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SILENT HOUSE

Elizabeth Olsen as "Sarah"
Elizabeth Olsen is often asked: What is the strangest thing you have ever done during an audition? A question she has never been able to answer. That is, until SILENT HOUSE came along.

"The audition was a very strange thing because there are very few dialogue-heavy scenes to use for an audition," the actress recalls. "One of the scenes I had to do was literally find a key, which was weird. They were scenes from a script that wasn't final. I think there was even a scene from the ending that had nothing to do with what we ended up filming. And I had to pretend I was running away from something behind the door. That was definitely funny, it's much like 'You're in a box, in a hole and you need to get out. Let's see that.'"

For the role of Sarah, Kentis and Lau needed someone who could push themselves to extraordinary levels of emotion and fear, but also maintain the strength to physically carry the audience along for the ride since Sarah is on screen nearly every minute of the film.

"We had a relationship with Kerry Barden and Paul Schnee, the casting directors, and we had been working with them on several projects," Lau says. "When SILENT HOUSE came up we turned to them. They had cast Jennifer Lawrence in WINTER'S BONE and when we brought them SILENT HOUSE they knew exactly who should fill the part. Lizzie came in and she was perfect."

Kentis says Olsen was the first actress to audition for Sarah, "She was perfect, but it seemed too easy", they felt they needed to do their due diligence and see other actresses. "And we did see other people, but Lizzie was always the person to beat."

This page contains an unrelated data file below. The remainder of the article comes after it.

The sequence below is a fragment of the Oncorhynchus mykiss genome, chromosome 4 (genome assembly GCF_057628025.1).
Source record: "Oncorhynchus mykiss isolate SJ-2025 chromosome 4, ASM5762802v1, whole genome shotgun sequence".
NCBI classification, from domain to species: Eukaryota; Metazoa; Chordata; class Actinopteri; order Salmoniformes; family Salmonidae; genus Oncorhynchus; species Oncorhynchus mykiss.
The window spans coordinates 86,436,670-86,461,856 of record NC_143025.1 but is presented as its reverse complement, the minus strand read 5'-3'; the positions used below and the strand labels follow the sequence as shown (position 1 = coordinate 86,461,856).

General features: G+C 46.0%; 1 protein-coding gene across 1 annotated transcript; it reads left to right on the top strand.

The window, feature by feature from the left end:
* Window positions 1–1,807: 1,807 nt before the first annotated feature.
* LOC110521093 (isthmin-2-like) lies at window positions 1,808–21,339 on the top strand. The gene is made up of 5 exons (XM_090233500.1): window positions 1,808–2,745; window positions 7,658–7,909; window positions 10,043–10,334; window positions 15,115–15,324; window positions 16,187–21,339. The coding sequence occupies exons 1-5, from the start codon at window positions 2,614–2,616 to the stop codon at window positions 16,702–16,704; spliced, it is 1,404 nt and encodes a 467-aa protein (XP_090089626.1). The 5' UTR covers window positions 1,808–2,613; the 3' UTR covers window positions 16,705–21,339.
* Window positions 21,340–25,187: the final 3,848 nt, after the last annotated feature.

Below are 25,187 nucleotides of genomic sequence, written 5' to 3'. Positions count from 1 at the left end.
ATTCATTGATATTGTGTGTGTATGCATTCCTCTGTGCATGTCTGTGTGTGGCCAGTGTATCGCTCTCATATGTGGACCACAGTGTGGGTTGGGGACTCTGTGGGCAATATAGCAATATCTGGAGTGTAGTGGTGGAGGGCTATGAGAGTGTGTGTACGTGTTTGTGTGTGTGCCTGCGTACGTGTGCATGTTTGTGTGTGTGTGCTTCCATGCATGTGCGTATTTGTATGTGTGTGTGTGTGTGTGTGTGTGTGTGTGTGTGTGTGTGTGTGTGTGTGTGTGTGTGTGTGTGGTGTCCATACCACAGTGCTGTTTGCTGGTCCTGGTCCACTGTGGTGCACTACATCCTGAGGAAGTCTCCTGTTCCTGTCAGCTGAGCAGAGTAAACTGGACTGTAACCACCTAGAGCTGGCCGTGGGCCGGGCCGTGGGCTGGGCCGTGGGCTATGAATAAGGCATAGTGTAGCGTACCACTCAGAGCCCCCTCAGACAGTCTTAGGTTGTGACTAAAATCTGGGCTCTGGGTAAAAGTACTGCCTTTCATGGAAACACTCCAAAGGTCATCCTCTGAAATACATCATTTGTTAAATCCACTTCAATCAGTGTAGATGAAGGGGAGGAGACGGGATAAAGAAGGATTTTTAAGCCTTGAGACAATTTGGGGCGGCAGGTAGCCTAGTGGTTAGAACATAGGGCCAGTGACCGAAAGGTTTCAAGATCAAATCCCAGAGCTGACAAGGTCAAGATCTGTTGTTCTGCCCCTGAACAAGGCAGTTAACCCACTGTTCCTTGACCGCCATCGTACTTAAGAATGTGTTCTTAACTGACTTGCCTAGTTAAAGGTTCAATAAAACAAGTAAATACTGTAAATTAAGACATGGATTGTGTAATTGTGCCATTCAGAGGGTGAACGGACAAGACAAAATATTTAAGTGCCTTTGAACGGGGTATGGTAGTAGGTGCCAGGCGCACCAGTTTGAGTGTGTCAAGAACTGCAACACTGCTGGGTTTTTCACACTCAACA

Impressed by her maturity, charisma and depth, Kentis and Lau ultimately chose Olsen who was fresh off of shooting MARTHA MARCY MAY MARLENE and PEACE, LOVE & MISUNDERSTANDING. It was on the former film where Olsen heard of LA CASA MUDA.

"All of the guys working on MARTHA MARCY MAY MARLENE saw the original and said the first hour and fifteen minutes were the most terrifying thing they had seen," says Olsen. "I love horror movies, I like being scared, and I laugh my ass off, screaming and laughing as an audience member." One film she avoided, however, was Kentis and Lau's OPEN WATER. "I have a fear of the ocean - a really irrational fear and I have a huge fear of sharks that prevents me from going into the water, so I will not see it. I trust my older brother's opinion greatly because we have similar tastes. Knowing he loved it so much, I trusted him."

With a sibling's recommendation of OPEN WATER and trusted crew members endorsing LA CASA MUDA, Olsen looked at starring in an American remake of the latter as nothing but positive - and similar to how Kentis and Lau felt - a challenge. "To me, it was remaking a movie that has potential, but you make it better and make it stand on its own," says Olsen. "It reminds me of the French film THEM [aka ILS], where these strangers come into this couple's home and terrorize them. I think this film fits somewhere within that. It's not BLAIR WITCH-y, because the camera is so much smarter than that film. I personally don't like horror movies that are about slicing and dicing. I like feeling claustrophobic and that is where this one goes."

"She is rigorous," Kentis explains. "The effort she's put in to her craft - she studied theater in Russia and for a movie like this with incredibly long takes, she had the ability to step up to the challenges. The camera loves her and if you have a movie where the camera is going to be on one protagonist for so long you want someone you're going to want to watch."

Lau continues, "The key was always Lizzie's performance. You have to believe and care about her and what she's going through."

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